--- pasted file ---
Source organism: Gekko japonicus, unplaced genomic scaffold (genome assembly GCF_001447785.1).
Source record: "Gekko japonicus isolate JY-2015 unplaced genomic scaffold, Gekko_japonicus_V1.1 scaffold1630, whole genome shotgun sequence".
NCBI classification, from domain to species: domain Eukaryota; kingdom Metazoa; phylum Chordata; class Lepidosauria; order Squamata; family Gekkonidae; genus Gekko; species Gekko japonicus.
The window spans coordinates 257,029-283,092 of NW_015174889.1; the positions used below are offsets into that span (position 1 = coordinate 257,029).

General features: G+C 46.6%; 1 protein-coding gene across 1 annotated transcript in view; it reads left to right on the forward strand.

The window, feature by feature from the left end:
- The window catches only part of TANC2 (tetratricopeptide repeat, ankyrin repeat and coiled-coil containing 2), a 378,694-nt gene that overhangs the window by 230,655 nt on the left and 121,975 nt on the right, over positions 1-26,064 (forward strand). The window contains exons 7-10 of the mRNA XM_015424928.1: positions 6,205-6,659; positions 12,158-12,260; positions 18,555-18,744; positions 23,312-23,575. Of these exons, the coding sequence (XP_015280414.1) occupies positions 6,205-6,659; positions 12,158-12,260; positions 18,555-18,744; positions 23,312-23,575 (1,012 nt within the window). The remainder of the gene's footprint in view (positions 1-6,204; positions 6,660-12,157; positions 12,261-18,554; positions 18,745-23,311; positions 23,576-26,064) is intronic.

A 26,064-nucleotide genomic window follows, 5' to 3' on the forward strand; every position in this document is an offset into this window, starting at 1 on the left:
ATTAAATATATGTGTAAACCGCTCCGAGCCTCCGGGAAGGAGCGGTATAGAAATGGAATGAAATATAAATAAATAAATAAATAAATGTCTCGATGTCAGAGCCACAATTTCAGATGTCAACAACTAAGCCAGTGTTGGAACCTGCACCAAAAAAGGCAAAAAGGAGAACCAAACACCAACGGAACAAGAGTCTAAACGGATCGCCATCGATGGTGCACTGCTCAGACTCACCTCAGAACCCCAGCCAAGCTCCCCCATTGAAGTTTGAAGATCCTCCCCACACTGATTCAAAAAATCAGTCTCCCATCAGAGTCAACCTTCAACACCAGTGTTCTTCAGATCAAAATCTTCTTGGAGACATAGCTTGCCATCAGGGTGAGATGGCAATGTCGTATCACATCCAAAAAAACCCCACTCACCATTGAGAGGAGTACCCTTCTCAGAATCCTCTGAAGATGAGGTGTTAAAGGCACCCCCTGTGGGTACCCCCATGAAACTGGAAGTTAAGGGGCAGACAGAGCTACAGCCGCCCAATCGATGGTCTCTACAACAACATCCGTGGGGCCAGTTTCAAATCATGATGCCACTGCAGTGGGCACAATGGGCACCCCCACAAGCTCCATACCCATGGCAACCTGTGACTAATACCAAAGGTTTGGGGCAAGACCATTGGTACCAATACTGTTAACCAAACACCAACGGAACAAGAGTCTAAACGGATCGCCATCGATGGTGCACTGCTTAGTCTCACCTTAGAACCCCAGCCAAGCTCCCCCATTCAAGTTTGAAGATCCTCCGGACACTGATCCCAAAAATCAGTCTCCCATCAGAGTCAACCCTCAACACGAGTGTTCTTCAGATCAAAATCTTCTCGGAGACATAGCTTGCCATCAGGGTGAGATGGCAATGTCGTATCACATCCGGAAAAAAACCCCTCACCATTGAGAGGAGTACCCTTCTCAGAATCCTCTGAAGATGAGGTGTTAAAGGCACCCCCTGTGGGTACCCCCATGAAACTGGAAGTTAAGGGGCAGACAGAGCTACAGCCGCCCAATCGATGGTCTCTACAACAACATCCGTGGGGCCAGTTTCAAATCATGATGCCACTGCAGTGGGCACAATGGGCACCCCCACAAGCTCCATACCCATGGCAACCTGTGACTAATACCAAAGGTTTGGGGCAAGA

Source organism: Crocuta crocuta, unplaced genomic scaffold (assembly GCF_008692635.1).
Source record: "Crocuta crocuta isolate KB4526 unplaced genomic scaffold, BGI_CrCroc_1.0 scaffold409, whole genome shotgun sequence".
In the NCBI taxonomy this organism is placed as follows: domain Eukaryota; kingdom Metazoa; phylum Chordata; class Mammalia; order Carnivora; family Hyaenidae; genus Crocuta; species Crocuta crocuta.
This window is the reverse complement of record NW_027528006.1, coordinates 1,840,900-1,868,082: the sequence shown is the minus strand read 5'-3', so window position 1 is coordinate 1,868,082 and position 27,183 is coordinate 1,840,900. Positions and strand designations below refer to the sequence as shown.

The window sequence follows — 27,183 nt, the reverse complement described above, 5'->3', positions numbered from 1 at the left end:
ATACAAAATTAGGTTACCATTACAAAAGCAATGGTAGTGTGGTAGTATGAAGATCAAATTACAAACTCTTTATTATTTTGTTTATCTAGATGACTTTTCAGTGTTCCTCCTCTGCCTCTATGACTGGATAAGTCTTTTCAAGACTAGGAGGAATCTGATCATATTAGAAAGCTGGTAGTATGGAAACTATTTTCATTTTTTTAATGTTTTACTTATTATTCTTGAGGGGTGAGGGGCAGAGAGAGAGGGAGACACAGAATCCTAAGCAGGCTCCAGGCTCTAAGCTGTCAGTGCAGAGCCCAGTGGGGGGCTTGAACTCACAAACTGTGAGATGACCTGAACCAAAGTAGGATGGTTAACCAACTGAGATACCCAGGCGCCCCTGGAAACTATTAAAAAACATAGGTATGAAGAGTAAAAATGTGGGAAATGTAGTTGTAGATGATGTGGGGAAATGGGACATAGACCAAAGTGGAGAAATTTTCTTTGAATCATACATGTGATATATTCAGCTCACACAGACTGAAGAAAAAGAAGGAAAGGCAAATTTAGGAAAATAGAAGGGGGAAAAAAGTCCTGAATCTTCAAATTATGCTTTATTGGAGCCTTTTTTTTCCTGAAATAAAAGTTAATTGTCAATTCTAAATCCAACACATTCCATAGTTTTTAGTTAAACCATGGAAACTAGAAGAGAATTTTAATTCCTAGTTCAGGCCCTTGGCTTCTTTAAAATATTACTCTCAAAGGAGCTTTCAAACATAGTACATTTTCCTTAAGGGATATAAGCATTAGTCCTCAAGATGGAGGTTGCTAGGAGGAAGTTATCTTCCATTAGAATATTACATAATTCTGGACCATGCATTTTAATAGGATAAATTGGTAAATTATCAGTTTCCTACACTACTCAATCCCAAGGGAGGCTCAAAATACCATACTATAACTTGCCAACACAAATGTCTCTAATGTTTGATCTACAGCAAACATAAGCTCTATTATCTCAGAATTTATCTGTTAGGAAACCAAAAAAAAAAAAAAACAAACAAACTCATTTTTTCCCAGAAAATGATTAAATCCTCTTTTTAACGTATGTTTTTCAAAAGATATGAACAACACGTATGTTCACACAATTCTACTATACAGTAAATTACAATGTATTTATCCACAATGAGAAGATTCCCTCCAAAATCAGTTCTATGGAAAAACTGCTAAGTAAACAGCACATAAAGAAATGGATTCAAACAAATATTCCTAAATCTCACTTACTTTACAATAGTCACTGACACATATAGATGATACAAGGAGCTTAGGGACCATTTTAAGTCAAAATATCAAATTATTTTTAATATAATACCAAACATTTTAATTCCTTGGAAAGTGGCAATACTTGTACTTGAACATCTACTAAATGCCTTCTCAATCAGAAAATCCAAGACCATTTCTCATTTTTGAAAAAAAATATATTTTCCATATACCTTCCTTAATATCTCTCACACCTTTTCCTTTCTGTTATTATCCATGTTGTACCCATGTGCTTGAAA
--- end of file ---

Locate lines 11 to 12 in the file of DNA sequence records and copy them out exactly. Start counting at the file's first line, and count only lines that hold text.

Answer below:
Source record: "Crocuta crocuta isolate KB4526 unplaced genomic scaffold, BGI_CrCroc_1.0 scaffold409, whole genome shotgun sequence".
In the NCBI taxonomy this organism is placed as follows: domain Eukaryota; kingdom Metazoa; phylum Chordata; class Mammalia; order Carnivora; family Hyaenidae; genus Crocuta; species Crocuta crocuta.